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Voters in Burlington will give RCV a second shot.

Ranked-choice voting poised to return to Vermont's largest city

Tuesday was a big day for fans of alternative voting systems.

Two-thirds of voters in Burlington cast ballots in favor of restoring ranked-choice voting in Vermont's largest city. If Vermont's Democratic-majority General Assembly and GOP Gov. Phil Scott also sign off on the ballot initiative, ranked-choice voting will be used for city council elections starting next March.

And a rival method, approval voting, made its debut in St. Louis after winning its own approval last year.


With this latest win in Burlington, momentum for ranked-choice voting continues to build across the country. More than 20 cities or counties use RCV, and Alaska just joined Maine as the first states to implement the system. More than two dozen states have active campaigns advocating for RCV, but its biggest debut will be in the New York mayoral primary in June.

Burlington was an early adopter of ranked-choice voting in 2005, when voters chose to implement it for city council and mayoral elections. However, five years and two mayoral elections later, voters decided to revert back to traditional plurality voting after a controversial mayor was elected through RCV.

After a decade without ranked elections, the city council attempted to put an initiative to use RCV for all citywide elections on the ballot last November, but the effort was vetoed by Democratic Mayor Miro Weinberger. Council members then amended the initiative so RCV would only be used for council elections. The mayor approved this narrower use and the initiative was placed on the March 2 ballot.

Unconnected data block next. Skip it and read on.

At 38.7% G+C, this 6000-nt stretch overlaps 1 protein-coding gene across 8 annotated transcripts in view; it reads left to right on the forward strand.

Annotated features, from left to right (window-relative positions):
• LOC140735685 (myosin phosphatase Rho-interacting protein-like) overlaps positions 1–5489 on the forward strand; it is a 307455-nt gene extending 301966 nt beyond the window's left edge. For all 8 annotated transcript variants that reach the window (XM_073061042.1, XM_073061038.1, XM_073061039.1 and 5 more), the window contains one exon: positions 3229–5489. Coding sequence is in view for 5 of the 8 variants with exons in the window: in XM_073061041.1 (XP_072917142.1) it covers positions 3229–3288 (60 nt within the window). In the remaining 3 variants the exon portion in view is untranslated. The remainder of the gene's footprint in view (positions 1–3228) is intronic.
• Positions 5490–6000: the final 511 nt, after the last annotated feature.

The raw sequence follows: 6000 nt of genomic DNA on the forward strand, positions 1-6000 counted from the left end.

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The pro-RCV campaign Better Ballot Burlington was led by City Councilor Zoraya Hightower, a member of the Progressive Party, and former Vermont Gov. Howard Dean, a Democrat.

Under this alternative voting system, voters rank candidates in order of preference. In the case that no candidate receives majority support, the election goes into an instant runoff in which the candidate with the least votes is eliminated and that person's support is redistributed to voters' second choices. This continues until one candidate crosses the 50 percent threshold.

Proponents say ranked-choice voting deters negative campaigning and supports more consensus-driven politics, while also boosting the election prospects of women and people of color. Opponents argue the system is confusing and doesn't necessarily lead to better representation.

While ranked-choice voting is probably the most widely known and used alternative voting method, it's not the only option. St. Louis used approval voting for the first time in its mayoral election Tuesday, becoming the second city to employ the system (after Fargo, N.D.).

This voting system allowed the city's voters to "approve" of as many of the four mayoral candidates as they liked. The two candidates who received the most votes, Tishaura Jones and Cara Spencer, will now advance to the April general election — guaranteeing the city will have its second female mayor.

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